NYC’s Car-Free Majority Deserves a Share of Defunct Bus Stops

When the MTA service cuts took effect last month, 570 bus stops around the city suddenly became a collective no-man’s land. Buses weren’t pulling up to the curb anymore, creating an irresistible vacuum for motorists. If you belong to a neighborhood message board or listserve, you may have come across a few dispatches from car owners salivating over the prospect of more parking.

Maybe it’s impolitic to discuss how to use this space while the pain of the service cuts still stings, but the NYPD isn’t waiting to manage all that real estate: They’ve stopped ticketing motorists for parking in the bus stops. Acres of space that used to accommodate transit riders are now de facto parking spots.

We reported in May that this is mostly what the city has in mind anyway. DOT’s plan is to turn most bus stops into parking spaces, or convert them to loading zones where deemed necessary. At a meeting of Brooklyn Community Board 6 last night, a DOT
representative reiterated the department’s intention to primarily use
the bus stops for storing private vehicles. He also expressed some
openness to installing bike parking in the bus shelters, but not on the
street itself.

While the loading zones will help reduce double-parking, it looks like we’re still on track for a significant redistribution of public space that won’t benefit the 55.7 percent of New York households which don’t own a car. 

It doesn’t have to end up this way. In San Francisco, the city took some highly visible steps to convert defunct bus stops to non-automotive uses. Some bus stops were re-purposed as bike corrals, with secure parking for six to twelve bikes at each stop. Elsewhere, they used the free space to shuffle around the street’s parking spaces and install a "parklet," a temporary public plaza built along the curb.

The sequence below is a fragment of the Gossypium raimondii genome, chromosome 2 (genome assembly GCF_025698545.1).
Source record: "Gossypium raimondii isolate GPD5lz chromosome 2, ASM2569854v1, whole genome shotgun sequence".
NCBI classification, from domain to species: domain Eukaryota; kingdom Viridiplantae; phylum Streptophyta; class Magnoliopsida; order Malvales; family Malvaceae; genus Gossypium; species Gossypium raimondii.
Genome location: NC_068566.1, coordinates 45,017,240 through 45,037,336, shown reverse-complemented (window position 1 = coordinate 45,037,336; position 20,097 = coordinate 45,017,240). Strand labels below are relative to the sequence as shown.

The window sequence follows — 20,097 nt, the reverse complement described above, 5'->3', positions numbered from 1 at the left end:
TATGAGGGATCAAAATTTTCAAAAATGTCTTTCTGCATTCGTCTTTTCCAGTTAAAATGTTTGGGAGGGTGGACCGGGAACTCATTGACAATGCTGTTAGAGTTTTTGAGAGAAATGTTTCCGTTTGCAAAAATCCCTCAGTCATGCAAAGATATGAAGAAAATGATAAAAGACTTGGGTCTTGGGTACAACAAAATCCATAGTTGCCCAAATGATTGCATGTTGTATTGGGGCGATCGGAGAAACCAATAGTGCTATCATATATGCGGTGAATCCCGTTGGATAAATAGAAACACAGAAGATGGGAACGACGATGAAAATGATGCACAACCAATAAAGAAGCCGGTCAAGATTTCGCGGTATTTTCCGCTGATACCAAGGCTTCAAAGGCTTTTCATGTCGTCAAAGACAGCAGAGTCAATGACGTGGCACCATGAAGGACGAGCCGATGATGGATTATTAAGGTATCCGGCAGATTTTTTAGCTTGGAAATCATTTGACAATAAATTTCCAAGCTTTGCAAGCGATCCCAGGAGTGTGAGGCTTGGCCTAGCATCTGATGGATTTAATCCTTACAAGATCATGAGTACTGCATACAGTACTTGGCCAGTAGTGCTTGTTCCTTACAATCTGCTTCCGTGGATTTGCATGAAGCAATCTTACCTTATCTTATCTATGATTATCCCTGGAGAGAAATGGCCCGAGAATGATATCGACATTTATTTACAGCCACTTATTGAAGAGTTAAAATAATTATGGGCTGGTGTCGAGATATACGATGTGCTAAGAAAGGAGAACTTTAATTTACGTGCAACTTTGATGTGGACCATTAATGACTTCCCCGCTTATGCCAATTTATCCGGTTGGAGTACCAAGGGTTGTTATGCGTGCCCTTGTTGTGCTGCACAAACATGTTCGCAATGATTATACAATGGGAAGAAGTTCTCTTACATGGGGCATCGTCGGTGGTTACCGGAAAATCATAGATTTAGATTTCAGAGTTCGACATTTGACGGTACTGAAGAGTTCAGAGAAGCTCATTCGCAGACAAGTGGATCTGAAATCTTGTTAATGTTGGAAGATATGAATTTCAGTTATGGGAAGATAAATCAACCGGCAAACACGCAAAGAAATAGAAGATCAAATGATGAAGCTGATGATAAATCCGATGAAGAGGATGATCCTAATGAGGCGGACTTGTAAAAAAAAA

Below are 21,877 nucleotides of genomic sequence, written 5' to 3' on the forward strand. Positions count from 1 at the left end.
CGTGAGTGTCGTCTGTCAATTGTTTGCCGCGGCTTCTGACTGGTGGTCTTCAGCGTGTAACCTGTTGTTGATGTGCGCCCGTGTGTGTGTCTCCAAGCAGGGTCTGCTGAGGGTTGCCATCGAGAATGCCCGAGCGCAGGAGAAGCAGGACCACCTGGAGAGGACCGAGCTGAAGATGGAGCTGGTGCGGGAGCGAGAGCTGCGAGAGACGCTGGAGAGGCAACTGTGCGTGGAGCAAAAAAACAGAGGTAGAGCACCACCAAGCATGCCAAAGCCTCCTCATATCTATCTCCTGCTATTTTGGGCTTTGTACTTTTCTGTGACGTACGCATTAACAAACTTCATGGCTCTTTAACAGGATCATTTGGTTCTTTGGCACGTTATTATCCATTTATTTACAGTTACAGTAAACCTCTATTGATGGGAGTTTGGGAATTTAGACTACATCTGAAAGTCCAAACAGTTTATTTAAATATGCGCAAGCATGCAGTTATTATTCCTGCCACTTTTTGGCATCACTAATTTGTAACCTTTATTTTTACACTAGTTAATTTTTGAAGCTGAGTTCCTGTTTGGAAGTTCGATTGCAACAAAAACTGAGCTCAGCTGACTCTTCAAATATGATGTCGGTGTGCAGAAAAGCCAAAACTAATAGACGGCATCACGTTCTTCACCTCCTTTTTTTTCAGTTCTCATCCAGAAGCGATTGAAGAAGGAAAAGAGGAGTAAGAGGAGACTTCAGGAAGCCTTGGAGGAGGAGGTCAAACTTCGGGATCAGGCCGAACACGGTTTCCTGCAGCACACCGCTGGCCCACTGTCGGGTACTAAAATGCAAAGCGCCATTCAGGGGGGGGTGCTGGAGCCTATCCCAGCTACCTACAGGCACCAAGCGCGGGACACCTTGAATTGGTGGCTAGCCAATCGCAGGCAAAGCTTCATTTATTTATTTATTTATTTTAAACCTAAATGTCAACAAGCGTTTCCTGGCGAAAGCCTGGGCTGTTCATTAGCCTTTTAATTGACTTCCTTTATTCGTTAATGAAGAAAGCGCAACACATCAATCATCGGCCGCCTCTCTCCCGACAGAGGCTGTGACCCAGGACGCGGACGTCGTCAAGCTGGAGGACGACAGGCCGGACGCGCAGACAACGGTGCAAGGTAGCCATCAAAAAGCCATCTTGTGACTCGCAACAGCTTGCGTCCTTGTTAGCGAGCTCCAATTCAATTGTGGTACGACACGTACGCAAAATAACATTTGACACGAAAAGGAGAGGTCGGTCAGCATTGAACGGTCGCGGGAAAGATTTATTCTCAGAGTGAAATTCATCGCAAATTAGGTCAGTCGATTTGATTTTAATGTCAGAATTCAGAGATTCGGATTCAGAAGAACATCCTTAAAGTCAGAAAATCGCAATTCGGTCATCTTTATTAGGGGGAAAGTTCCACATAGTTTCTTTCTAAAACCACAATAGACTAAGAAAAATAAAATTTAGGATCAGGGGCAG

This is an important time to act on the idea, exemplified by Summer Streets, that streets form the bulk of the city’s public space and belong to everyone. Here are a few treatments that would make life better for New York’s car-free majority:

  • At dangerous intersections, shift the parking spaces around so that the pedestrian crossings are daylighted, allowing drivers and peds to see each other better
  • If a BID or other group can maintain the space, set it off with planters and add some seating
  • On streets with lots of foot traffic, designate official zones for food vendors
  • We said it before but it just makes so much sense: bike corrals

DOT has figured out how to do some pretty ingenious things with newly available curbside space, and really, the only equitable way to divide up these stops would be to devote most of them to car-free uses. New Yorkers who don’t own cars shouldn’t be shut out of using our old bus stops.